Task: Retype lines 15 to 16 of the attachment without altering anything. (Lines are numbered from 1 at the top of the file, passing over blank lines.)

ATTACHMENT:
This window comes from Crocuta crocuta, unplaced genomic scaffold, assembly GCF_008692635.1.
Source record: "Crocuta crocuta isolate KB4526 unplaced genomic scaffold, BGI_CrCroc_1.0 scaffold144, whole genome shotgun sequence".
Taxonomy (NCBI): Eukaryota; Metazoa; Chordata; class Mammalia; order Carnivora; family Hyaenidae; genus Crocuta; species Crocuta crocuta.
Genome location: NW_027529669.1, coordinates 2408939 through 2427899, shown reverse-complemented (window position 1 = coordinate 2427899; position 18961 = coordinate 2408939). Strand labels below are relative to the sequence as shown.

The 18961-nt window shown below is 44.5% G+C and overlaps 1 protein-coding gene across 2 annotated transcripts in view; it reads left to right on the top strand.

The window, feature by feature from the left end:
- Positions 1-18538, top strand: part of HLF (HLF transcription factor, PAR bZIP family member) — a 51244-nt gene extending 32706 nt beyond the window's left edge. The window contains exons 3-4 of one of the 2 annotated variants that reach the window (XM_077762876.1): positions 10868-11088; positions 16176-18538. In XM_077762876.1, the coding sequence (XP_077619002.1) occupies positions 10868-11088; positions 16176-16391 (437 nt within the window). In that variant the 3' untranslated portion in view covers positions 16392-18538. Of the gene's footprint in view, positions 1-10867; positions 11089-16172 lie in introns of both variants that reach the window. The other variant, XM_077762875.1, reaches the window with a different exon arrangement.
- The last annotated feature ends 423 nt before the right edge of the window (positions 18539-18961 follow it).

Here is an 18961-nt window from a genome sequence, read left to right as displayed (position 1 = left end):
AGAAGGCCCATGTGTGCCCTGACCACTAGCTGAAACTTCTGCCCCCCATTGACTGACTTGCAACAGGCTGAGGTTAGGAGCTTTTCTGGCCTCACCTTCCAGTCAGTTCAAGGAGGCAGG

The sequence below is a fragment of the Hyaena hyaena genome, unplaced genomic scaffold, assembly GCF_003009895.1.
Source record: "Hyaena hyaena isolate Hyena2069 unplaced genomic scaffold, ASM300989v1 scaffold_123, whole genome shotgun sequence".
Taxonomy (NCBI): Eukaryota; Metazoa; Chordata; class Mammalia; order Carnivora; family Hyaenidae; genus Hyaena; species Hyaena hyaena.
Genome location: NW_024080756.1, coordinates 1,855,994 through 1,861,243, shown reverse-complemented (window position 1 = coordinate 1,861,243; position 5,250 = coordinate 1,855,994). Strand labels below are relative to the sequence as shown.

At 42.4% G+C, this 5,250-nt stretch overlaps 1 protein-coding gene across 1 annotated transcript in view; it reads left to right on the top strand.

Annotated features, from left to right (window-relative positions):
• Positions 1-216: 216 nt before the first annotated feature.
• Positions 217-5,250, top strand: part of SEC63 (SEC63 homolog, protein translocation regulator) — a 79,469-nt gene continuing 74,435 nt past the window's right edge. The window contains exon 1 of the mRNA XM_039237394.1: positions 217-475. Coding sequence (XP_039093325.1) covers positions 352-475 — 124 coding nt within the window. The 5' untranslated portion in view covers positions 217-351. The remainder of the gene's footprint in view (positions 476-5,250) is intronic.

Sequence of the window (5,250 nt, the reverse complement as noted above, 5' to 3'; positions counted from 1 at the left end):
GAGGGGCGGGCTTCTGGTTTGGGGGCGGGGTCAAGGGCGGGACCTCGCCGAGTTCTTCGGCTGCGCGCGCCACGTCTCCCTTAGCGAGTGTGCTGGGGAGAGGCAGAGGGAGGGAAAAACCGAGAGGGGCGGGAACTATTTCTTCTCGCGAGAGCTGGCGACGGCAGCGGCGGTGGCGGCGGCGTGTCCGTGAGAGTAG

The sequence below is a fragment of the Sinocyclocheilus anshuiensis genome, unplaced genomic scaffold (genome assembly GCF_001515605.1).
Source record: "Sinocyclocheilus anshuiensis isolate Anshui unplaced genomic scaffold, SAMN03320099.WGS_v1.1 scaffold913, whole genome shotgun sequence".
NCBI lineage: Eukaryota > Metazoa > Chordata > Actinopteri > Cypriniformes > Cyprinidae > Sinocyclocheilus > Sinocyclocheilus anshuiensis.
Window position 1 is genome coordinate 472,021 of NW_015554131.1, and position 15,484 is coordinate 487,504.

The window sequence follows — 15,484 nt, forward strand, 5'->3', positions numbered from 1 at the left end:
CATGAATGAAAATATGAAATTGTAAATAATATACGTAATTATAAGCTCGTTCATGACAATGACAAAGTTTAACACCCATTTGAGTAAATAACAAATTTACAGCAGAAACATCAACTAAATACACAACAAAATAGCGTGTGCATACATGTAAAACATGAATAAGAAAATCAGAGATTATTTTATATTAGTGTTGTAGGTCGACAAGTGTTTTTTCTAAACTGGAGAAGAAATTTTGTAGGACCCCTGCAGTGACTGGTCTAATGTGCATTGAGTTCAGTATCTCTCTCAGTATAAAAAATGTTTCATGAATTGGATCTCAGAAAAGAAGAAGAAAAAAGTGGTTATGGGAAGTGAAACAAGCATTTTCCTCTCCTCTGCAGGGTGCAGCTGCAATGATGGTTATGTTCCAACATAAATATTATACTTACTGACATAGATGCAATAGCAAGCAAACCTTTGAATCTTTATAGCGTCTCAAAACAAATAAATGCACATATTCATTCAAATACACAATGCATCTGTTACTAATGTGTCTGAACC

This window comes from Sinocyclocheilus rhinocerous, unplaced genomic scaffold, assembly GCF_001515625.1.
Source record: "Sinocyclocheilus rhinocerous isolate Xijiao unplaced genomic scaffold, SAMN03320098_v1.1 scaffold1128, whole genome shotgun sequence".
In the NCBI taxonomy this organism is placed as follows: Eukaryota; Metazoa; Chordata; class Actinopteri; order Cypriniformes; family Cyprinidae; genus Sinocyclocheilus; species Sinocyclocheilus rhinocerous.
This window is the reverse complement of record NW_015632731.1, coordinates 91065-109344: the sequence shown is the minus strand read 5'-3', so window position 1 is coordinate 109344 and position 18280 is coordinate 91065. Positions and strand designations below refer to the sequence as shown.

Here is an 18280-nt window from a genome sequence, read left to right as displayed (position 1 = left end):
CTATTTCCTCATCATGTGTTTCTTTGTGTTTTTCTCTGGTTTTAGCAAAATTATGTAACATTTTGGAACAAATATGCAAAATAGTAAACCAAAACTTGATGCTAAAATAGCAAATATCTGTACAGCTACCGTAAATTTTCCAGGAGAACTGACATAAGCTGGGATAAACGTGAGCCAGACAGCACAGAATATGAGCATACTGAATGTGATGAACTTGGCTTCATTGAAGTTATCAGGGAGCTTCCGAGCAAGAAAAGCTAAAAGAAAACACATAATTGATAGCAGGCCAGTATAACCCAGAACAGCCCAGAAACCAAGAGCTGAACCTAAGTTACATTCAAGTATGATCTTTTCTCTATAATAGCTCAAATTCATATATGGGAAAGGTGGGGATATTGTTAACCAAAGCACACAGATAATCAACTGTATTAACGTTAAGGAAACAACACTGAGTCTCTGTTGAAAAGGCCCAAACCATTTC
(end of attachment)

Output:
At 42.4% G+C, this 5,250-nt stretch overlaps 1 protein-coding gene across 1 annotated transcript in view; it reads left to right on the top strand.

Annotated features, from left to right (window-relative positions):